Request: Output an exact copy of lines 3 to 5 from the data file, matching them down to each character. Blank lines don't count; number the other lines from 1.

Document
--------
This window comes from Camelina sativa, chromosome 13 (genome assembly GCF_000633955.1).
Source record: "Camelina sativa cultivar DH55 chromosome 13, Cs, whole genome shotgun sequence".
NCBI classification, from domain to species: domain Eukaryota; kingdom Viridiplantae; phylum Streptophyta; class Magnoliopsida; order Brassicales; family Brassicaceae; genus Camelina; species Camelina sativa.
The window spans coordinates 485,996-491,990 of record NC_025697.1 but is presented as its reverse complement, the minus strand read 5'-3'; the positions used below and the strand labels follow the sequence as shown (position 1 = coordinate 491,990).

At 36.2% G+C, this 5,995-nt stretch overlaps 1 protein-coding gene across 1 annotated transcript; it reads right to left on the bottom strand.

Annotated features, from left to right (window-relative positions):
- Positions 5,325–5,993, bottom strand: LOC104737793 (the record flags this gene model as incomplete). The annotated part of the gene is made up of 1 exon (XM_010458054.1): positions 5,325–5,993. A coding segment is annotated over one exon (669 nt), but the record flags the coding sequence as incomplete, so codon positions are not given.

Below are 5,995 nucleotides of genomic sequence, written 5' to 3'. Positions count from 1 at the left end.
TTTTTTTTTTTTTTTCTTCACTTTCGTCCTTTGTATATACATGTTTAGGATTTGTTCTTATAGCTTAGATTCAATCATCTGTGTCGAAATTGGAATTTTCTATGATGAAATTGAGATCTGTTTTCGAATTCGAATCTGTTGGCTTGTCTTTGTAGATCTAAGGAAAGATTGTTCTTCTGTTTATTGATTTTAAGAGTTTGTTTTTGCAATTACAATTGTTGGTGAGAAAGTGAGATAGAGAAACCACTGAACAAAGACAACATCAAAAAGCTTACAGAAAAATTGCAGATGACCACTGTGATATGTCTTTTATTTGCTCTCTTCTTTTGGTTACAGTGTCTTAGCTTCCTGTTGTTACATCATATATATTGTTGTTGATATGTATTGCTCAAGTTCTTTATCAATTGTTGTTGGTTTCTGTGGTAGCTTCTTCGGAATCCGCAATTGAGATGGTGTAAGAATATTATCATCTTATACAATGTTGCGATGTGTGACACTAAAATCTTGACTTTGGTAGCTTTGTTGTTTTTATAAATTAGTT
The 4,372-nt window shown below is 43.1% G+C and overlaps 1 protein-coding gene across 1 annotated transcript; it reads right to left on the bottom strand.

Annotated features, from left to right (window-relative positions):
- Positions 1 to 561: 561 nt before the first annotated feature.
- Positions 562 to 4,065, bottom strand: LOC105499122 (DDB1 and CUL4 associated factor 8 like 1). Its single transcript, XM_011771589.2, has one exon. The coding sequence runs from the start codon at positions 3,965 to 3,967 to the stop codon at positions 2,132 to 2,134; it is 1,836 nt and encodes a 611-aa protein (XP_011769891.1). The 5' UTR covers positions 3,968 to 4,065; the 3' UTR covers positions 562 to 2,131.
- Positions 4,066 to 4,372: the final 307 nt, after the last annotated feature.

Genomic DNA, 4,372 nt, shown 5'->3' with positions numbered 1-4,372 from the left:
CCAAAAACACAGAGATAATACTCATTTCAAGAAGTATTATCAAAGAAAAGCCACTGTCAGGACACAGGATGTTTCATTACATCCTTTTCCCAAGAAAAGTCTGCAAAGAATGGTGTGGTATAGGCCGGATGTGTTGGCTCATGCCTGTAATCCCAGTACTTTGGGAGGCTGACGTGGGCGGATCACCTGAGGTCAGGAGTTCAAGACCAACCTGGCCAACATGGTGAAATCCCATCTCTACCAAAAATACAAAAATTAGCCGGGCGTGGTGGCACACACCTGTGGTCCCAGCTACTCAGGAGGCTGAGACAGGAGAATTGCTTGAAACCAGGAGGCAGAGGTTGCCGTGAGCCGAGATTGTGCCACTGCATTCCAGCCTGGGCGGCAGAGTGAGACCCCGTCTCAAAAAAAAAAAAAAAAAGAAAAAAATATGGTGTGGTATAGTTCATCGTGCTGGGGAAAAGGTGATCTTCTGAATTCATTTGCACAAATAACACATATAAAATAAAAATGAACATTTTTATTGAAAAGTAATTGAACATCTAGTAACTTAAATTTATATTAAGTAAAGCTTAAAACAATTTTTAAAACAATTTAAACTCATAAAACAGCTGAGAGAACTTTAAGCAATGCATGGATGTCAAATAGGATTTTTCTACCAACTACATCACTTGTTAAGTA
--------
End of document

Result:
NCBI classification, from domain to species: domain Eukaryota; kingdom Viridiplantae; phylum Streptophyta; class Magnoliopsida; order Brassicales; family Brassicaceae; genus Camelina; species Camelina sativa.
The window spans coordinates 485,996-491,990 of record NC_025697.1 but is presented as its reverse complement, the minus strand read 5'-3'; the positions used below and the strand labels follow the sequence as shown (position 1 = coordinate 491,990).

At 36.2% G+C, this 5,995-nt stretch overlaps 1 protein-coding gene across 1 annotated transcript; it reads right to left on the bottom strand.